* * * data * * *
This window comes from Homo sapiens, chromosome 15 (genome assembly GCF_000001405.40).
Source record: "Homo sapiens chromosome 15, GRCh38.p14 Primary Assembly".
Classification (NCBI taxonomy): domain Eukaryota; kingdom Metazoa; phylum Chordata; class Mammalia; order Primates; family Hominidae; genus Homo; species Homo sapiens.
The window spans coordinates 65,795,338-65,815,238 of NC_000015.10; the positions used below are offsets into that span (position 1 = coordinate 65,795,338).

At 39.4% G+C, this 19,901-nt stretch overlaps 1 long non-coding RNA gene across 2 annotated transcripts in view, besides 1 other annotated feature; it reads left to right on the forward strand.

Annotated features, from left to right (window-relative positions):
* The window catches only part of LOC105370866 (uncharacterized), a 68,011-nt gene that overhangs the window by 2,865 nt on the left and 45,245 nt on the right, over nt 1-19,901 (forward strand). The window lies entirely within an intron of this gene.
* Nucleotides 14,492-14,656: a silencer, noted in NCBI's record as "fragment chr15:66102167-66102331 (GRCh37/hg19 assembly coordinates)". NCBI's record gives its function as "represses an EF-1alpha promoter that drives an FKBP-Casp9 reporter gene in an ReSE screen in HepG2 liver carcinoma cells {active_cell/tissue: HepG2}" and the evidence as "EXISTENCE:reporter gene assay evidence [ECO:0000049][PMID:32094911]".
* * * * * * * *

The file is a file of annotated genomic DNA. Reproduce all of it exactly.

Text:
This window comes from Homo sapiens, chromosome 15 (genome assembly GCF_000001405.40).
Source record: "Homo sapiens chromosome 15, GRCh38.p14 Primary Assembly".
Classification (NCBI taxonomy): domain Eukaryota; kingdom Metazoa; phylum Chordata; class Mammalia; order Primates; family Hominidae; genus Homo; species Homo sapiens.
The window spans coordinates 65,795,338-65,815,238 of NC_000015.10; the positions used below are offsets into that span (position 1 = coordinate 65,795,338).

At 39.4% G+C, this 19,901-nt stretch overlaps 1 long non-coding RNA gene across 2 annotated transcripts in view, besides 1 other annotated feature; it reads left to right on the forward strand.

Annotated features, from left to right (window-relative positions):
* The window catches only part of LOC105370866 (uncharacterized), a 68,011-nt gene that overhangs the window by 2,865 nt on the left and 45,245 nt on the right, over nt 1-19,901 (forward strand). The window lies entirely within an intron of this gene.
* Nucleotides 14,492-14,656: a silencer, noted in NCBI's record as "fragment chr15:66102167-66102331 (GRCh37/hg19 assembly coordinates)". NCBI's record gives its function as "represses an EF-1alpha promoter that drives an FKBP-Casp9 reporter gene in an ReSE screen in HepG2 liver carcinoma cells {active_cell/tissue: HepG2}" and the evidence as "EXISTENCE:reporter gene assay evidence [ECO:0000049][PMID:32094911]".